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Sunday, August 11, 2013

Dragonflies and Damselflies

I've become fascinated with dragonflies and damselflies recently, especially since I've learned that a large part of their diet consists of mosquitoes. Anything that eats mosquitoes is a friend of mine.

As for damselflies...I have a confession to make. Until recently, I thought a damselfly was simply a female dragonfly. Imagine my embarrassment when I learned that they are actually just a different type of dragonfly. (That red glow you see is emanating from my face.)

The most easily observed differences between the two are that damselflies generally hold their wings together, along and parallel to the body, when at rest. Also, damselflies are usually smaller than dragonflies and weaker fliers in comparison; and their eyes are further apart than the eyes of a dragonfly.

So here are a few photos from recent visits to Ouabache State Park.
 
I think the Widow Skimmer Dragonfly is especially beautiful, and there were several of them flying around on this particular day.

IMG_0876_Widow_Skimmer_Dragonfly_at_Ouabache
Widow Skimmer Dragonfly

IMG_0875_Widow_Skimmer_Dragonfly_at_Ouabache
Widow Skimmer Dragonfly

IMG_0787_Dragonfly_at_Ouabache
This is a dragonfly, but I don't know what kind.
 
(Thanks to Steve, at Out on the Prairie, for identifying the above dragonfly as a female Common Whitetail.)
 
IMG_0790_Damselfly_at_Ouabache
I have no ID for this damselfly, either.

IMG_0897_Turquoise_Bluet_Damselfly_at_Ouabache
I believe this is a Turquoise Bluet Damselfly

IMG_0896_Turquoise_Bluet_Damselfly_at_Ouabache
This is the same Turquoise Bluet Damselfly performing some sort of contortion exercise.

In researching dragonflies for this post, I learned that adult dragonflies live only about two months. They live most of their lives as nymphs and can take up to four years in this stage before developing into dragonflies.
 
If you'd like more information, click here to go to a site which further explains the life cycle of a dragonfly.


15 comments:

  1. I have a good ID book by Stokes that is very useful and fun to learn the names. Your 2nd dragonfly is a Common whitetail female.

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  2. Hi Linda Great shots but I do not know any names of them. Hope someone else does as this is how we can all learn!

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  3. i have found lately that there are more dragonflies around more often lately. i wonder why? they love to be around when i am working outdoors & will investigate all that i am doing. so fun. such beautiful creatures.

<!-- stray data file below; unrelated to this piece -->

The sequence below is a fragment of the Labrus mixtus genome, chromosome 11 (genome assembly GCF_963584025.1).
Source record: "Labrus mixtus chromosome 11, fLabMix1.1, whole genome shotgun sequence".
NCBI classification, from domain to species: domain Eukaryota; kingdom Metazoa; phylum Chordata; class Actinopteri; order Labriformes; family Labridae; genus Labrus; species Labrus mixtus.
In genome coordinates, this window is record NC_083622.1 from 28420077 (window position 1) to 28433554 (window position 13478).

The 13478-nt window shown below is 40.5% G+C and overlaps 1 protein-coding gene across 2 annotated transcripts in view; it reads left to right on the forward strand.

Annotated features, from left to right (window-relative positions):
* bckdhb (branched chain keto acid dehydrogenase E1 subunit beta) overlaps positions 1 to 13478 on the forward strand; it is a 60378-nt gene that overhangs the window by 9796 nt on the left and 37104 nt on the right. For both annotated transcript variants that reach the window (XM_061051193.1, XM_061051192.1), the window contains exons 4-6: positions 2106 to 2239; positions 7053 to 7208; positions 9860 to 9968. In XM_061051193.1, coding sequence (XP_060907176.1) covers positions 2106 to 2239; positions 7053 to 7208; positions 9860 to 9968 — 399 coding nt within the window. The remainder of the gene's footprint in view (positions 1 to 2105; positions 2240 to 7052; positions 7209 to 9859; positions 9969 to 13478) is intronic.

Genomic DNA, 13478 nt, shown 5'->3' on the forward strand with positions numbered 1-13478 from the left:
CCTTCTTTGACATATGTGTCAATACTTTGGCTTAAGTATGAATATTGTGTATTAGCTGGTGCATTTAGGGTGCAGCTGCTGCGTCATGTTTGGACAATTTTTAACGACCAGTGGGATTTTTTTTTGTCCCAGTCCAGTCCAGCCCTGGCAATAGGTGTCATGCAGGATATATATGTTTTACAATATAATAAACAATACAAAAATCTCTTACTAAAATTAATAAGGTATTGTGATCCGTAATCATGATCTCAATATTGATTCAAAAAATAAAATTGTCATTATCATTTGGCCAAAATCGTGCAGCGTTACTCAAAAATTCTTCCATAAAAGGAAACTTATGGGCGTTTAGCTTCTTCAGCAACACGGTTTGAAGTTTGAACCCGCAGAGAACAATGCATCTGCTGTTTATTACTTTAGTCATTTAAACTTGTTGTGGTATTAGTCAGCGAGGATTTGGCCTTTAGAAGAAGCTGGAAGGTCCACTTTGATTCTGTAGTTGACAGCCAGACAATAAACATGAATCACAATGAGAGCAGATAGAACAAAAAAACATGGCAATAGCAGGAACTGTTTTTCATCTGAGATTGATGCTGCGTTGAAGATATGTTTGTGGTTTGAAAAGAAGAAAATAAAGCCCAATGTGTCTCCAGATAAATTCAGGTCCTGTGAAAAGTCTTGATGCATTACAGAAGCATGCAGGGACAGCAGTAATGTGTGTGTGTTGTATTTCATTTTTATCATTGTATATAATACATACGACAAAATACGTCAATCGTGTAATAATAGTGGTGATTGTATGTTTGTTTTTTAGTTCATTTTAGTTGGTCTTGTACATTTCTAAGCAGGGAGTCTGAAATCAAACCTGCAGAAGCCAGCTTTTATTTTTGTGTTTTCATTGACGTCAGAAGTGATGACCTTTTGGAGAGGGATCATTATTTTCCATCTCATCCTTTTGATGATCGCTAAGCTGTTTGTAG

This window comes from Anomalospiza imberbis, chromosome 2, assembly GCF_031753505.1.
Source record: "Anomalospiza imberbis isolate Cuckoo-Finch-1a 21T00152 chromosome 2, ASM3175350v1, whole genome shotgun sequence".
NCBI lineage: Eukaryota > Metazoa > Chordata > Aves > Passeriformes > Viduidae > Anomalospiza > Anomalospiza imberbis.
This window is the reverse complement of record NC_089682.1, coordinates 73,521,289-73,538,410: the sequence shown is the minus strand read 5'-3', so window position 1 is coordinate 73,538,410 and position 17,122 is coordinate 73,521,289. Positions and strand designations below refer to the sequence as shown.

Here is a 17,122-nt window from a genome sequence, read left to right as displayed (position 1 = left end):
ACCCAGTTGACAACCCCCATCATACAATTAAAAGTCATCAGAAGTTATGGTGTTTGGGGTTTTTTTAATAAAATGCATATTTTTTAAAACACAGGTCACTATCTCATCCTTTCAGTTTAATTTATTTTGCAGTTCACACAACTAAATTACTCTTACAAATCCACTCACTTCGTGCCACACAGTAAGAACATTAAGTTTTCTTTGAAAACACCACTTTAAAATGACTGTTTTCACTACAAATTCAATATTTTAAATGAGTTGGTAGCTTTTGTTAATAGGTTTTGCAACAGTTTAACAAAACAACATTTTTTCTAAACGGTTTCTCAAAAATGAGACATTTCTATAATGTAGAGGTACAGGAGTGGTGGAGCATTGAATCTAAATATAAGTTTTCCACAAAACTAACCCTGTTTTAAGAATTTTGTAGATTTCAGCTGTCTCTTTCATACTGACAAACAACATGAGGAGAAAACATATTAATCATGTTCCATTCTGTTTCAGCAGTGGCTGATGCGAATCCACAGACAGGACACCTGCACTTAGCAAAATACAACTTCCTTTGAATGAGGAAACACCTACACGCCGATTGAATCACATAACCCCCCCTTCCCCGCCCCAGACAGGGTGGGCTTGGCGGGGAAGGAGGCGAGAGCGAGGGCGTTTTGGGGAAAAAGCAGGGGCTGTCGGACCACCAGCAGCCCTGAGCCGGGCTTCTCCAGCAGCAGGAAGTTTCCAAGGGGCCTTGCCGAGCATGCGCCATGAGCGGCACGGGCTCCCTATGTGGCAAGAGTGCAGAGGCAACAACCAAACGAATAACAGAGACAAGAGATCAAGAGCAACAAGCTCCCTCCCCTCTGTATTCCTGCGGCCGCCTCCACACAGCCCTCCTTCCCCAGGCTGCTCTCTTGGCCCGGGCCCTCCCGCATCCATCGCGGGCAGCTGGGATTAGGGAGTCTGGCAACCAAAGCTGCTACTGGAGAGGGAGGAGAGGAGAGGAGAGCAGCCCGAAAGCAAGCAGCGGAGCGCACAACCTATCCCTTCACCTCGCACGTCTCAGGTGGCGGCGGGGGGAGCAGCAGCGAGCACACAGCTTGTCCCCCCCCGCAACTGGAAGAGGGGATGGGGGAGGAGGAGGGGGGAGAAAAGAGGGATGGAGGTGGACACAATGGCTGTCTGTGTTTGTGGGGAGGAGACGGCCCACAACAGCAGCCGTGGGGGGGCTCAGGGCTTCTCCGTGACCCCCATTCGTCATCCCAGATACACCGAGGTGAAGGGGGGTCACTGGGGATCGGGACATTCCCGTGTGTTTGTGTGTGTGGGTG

we also have very curious bees. enjoy your week. ( :

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  4. Great photos! I've always loved seeing dragonflies, but I had never really investigated their life cycle, nor had any idea that they eat mosquitoes.
    I. LOVE. THAT. Have a great week.

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  5. we keep a lot of them here throughout the summer because of the pond. i do like the idea of them eating skeeters! plus, i love seeing them flit about.

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  6. i bet our fish just LOVE having those nymphs around, too! :)

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  7. Thanks for explaining the differences between these two insects. Now I need to find a pond and study these guys up close.

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  8. Thank you for sharing your fascination with dragonflies and damselflies with us. Your photos are wonderful. Your face didn't need to glow red -- I didn't realize that damselflies were a variety of dragonfly either.

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  9. Beautiful Dragonfly photos! That Widow Skimmer is gorgeous!

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  10. Gorgeous images. Now I really want to get out there and look for some photo opportunities.

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  11. Lovely images!! How nice they paused and posed for you. I find them to be such busy little creatures!

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  12. Their wings are beautiful...glad to hear they eat mosquito. :)

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  13. Great captures, Linda! The first and last one look like they were kissing the flower. :)

    The structure and colour scheme of the Widow Skimmer Dragonfly are beautiful, I could look at them for quite a long time actually...

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  14. Don't feel bad about not knowing the difference. I had never even heard of damselflies until not very long ago. I just assumed they were all different kinds of dragonflies.

    I'm going to give you a link to a post I did a few years back about a dragonfly.. that's when I first leaned about the nymph stage. I don't think you were reading my blog back then and I do think you'll enjoy it.

    http://thesmittenimage.blogspot.ca/2010/04/dragonfly-wings-revisited.html

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